Students call school 'racist' for cancelling Hmong course

UW-LaCrosse students protesting the cancellation of a Hmong language course due to low enrollment were further incensed by plans to open the class to non-Hmong students.

A Hmong student group claims that the courses had previously been Hmong-only safe spaces, but Provost Betsy Morgan insisted that this was never the case.

The students also rejected the offer of a distance-learning alternative arranged with another professor, erecting a sign stating that "UWLAX is racist" to show their displeasure.

University of Wisconsin-La Crosse students recently protested the cancellation of a Hmong “language-heritage” course, calling the move “racist” despite historically low enrollment.

According to The Lacrosse Tribune, the administration decided in December to cancel a spring offering of an advanced Hmong (also known as “Hmoob”) language course due to low enrollment, following a precedent that had led several previous offerings to be cancelled for the same reason.

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Although the school offered a compromise in the form of a distance learning Hmong language course taught by a UW-Stout professor, members of the Hmong Organization Promoting Education (HOPE) were not satisfied, contending that it has actually been four years since the advanced version of the course has been offered.

In support of the group’s objectives, the Student Association quickly passed a resolution urging the university to restore the advanced section of the course, which supplements a beginner-level course offered during the fall semester.

“The course offered was a beginner’s level for native speakers in contrast to the original MLG 304 course which is an advanced level. The two courses did not align,” a statement from HOPE asserted. “In order to build a culturally competent Critical Hmoob Studies that is reflective of the Hmoob community, as well as embody authenticity, transparency, and academic integrity; our voices as Hmoob students need to be heard and taken into consideration because we are going to be the ones directly affected by this.”

Seeking to reignite the conversation, HOPE recently issued a statement claiming responsibility for a sign labeling the school as “racist” that had been erected at the campus clock tower on April 12 and calling for a protest the following Monday against “the exclusion of the student voice from the [school’s] administration.”

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Around the same time it released the statement, the group began circulating a petition addressed to the Chancellor’s Office demanding that its members’ “voices be heard and...expectations be met” and calling it “unfair” that the Hmong language courses “are subjected to the university’s minimum course enrollment policies” and accusing the school of compromising “academic freedom.”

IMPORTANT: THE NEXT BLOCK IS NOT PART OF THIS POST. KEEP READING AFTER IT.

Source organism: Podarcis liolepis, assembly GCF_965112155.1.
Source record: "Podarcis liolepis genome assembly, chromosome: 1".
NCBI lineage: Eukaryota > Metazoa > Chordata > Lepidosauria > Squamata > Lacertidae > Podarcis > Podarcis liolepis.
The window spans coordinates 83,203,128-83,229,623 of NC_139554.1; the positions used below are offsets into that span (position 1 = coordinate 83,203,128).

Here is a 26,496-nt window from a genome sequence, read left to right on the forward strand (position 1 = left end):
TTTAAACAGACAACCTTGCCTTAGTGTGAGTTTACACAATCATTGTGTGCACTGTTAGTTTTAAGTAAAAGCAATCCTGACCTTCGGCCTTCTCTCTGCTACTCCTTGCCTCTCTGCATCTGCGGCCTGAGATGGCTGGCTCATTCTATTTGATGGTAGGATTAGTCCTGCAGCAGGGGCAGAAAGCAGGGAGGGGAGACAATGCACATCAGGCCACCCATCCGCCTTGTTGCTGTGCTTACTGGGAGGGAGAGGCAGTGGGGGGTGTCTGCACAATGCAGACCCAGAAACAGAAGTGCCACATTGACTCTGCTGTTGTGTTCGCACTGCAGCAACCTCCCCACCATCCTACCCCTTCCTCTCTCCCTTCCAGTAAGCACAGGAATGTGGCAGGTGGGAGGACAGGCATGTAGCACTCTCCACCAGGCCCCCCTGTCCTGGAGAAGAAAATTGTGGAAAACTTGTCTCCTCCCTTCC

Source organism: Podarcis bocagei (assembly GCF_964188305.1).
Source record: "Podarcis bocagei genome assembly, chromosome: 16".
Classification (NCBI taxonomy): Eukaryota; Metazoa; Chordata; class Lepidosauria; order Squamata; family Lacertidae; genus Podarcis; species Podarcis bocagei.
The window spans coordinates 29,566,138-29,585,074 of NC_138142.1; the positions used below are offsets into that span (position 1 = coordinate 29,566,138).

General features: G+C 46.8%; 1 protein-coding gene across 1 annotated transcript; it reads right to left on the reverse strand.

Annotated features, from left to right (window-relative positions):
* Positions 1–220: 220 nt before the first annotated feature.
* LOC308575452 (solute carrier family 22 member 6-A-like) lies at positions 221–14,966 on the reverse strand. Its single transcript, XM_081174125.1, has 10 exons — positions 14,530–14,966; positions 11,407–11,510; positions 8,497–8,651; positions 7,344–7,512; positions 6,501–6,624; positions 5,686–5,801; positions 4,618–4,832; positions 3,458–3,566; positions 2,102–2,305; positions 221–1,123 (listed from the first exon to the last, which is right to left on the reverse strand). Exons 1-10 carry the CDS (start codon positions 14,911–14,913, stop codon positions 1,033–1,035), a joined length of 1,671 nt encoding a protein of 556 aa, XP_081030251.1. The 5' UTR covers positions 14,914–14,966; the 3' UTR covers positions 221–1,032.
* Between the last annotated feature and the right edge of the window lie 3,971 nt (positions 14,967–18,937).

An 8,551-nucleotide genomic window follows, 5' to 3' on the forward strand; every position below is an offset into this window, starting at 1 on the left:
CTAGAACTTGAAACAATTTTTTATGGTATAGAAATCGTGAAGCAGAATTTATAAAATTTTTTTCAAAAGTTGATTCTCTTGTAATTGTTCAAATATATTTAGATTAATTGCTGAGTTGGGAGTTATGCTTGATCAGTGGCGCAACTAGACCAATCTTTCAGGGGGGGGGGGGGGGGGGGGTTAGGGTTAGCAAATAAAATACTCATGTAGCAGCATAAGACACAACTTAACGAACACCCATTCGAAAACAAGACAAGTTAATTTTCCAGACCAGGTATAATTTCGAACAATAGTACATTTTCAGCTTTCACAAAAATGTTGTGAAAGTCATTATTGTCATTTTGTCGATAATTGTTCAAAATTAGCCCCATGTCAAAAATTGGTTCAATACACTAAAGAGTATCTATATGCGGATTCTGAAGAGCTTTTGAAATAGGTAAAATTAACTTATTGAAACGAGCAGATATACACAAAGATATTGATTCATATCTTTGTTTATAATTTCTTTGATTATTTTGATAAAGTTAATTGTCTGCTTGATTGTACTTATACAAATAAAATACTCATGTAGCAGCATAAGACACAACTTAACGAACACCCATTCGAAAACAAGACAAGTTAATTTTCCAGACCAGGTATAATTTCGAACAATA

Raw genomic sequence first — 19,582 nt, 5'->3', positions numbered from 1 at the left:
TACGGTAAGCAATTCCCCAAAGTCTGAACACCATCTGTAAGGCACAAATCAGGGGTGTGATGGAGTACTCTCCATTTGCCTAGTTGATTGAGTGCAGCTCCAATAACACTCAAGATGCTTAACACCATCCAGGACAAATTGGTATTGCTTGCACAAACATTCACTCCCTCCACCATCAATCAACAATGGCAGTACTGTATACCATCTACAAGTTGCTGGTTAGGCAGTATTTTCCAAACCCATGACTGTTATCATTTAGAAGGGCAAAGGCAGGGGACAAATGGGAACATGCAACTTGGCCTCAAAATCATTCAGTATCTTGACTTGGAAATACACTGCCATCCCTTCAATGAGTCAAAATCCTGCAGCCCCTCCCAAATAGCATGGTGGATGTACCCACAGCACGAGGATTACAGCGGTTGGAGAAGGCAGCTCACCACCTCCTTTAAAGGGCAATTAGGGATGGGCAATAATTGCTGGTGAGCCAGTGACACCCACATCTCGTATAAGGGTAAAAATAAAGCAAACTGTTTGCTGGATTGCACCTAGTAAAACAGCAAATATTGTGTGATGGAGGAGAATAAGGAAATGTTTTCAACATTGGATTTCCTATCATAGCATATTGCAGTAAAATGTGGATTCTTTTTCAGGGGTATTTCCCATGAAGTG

At Monday’s protest, the Tribune reports that students gathered to further excoriate the school for cancelling the course, carrying banners that asserted “white supremacy is alive” and “UWLAX is racist."

Notably, the protesters were only further incensed upon learning that the university plans to offer the course to non-Hmong students in the interest of boosting enrollment, complaining that it had previously been treated as a Hmong-only safe space.

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Provost Betsy Morgan, who was present at the rally, clarified in an interview with Campus Reform that the course was never actually restricted to Hmong students, though it may have seemed that way to some.

“It is a Heritage language class open to any student who has native or near-native speaking skills in the heritage language,” she explained, adding that while “offering the class is contingent on enrollment...any person of any ethnic background with Hmong language skills could enroll in the class.”

HOPE Chairperson Linda Xiong, however, told Campus Reform that there have been “reoccurring issues” surrounding the courses, noting that the advanced selection was put on hiatus in the fall of 2016 after its professors took time off to “proceed with research that would help to improve the course.”

She did acknowledge that the school has established a task force to work on “building a Hmoob studies curriculum,” but complained that “there’s currently no Hmoob student input [or] representation in this process.”

Saying that Hmong students “feel that our concerns regarding this have not been adequately addressed,” she concluded by vowing that “[HOPE] will continue to protest the exclusion of student voice from UWL administration.”

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